, Volume 171, Issue 1, pp 83-91
Date: 11 Jul 2012

Detrimental influence on performance of high temperature incubation in a tropical reptile: is cooler better in the tropics?

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Abstract

Global temperatures have risen over the last century, and are forecast to continue rising. Ectotherms may be particularly sensitive to changes in thermal regimes, and tropical ectotherms are more likely than temperate species to be influenced by changes in environmental temperature, because they may have evolved narrow thermal tolerances. Keelback snakes (Tropidonophis mairii) are tropical, oviparous reptiles. To quantify the effects of temperature on the morphology and physiology of hatchling keelbacks, clutches laid by wild-caught females were split and incubated at three temperatures, reflecting the average minimum, overall average and average maximum temperatures recorded at our study site. Upon hatching, the performance of neonates was examined at all three incubation temperatures in a randomized order over consecutive days. Hatchlings from the ‘hot’ treatment had slower burst swim speeds and swam fewer laps than hatchlings from the cooler incubation temperatures in all three test temperatures, indicating a low thermal optimum for incubation of this tropical species. There were no significant interactions between test temperature and incubation temperature across performance variables, suggesting phenotypic differences caused by incubation temperature did not acclimate this species to post-hatching conditions. Thus, keelback embryos appear evolutionarily adapted to development at cooler temperatures (relative to what is available in their habitat). The considerable reduction in hatchling viability and performance associated with a 3.5 °C increase in incubation temperature, suggests climate change may have significant population-level effects on this species. However, the offspring of three mothers exposed to the hottest incubation temperature were apparently resilient to high temperature, suggesting that this species may respond to selection imposed by thermal regime.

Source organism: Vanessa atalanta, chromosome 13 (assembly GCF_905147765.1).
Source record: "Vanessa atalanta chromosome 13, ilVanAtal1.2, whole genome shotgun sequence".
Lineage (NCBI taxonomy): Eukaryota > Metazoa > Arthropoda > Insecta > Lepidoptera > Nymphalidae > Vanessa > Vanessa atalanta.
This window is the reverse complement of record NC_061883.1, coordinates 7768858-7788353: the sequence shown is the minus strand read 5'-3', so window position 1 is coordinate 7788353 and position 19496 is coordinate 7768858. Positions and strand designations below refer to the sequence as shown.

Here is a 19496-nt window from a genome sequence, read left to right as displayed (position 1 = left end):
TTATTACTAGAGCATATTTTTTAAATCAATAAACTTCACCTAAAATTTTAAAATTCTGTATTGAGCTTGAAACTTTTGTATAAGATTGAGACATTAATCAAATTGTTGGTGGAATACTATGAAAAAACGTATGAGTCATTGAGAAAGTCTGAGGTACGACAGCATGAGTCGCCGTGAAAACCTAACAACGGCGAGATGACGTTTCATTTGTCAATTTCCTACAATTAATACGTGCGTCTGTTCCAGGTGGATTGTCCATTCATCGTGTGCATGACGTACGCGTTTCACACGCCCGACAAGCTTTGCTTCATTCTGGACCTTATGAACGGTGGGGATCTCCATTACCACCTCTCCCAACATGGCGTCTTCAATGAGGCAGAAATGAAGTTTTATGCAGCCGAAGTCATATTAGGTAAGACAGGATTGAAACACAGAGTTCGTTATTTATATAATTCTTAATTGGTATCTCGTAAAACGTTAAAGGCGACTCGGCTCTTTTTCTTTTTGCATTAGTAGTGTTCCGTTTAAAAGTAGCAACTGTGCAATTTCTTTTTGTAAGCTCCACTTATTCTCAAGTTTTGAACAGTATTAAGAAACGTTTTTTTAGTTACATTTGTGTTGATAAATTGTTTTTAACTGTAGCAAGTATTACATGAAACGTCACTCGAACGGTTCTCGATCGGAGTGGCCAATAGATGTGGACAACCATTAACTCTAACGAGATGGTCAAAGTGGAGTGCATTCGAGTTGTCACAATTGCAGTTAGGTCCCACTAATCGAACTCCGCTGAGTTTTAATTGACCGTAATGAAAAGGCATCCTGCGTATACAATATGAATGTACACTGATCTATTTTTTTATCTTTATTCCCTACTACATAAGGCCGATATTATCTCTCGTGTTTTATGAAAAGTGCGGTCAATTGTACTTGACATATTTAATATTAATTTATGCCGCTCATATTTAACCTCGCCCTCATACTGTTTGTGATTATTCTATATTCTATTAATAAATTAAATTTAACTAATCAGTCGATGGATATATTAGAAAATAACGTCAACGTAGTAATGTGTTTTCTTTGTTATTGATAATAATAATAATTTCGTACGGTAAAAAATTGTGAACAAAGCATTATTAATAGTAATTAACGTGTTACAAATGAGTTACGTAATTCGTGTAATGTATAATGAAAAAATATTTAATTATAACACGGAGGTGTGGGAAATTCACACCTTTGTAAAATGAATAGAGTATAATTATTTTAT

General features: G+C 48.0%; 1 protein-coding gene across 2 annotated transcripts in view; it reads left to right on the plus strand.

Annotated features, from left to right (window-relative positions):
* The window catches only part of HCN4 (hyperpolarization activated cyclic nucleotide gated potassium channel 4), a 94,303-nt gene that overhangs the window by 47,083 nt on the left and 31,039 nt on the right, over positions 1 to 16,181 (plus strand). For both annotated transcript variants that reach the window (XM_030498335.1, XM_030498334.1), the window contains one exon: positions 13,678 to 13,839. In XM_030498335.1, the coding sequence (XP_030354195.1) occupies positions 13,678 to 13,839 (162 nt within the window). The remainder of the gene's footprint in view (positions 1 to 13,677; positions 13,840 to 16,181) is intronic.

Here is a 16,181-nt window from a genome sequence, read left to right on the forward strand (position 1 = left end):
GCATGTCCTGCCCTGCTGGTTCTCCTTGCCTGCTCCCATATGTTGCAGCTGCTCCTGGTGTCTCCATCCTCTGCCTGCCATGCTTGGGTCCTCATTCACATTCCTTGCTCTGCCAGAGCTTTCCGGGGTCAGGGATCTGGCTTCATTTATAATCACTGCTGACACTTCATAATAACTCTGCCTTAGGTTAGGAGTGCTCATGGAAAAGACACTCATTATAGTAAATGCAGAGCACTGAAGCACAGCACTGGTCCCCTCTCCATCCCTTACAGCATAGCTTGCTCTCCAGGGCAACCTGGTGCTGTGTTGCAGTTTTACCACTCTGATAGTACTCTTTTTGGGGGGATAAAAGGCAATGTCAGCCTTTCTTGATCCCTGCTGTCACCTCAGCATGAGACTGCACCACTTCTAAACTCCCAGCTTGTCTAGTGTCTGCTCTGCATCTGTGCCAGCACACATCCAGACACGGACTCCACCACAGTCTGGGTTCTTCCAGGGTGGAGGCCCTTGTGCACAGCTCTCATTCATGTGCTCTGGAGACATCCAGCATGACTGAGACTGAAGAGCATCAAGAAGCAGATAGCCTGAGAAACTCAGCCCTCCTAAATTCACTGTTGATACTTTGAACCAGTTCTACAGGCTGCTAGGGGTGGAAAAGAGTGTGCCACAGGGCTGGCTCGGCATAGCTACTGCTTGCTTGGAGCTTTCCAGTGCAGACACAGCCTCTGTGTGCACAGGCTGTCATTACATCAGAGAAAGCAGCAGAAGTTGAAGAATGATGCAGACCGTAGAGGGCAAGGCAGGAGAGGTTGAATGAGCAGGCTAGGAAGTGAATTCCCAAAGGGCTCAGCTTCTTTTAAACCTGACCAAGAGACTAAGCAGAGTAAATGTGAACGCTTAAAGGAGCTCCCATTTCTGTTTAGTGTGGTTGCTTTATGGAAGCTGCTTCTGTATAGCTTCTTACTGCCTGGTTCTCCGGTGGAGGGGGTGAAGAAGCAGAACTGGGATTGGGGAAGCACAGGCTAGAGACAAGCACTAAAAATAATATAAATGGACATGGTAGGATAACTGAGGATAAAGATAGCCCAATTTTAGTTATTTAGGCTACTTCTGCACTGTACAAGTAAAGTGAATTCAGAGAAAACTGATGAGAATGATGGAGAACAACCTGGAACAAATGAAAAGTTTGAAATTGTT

Communicated by Mark Chappell.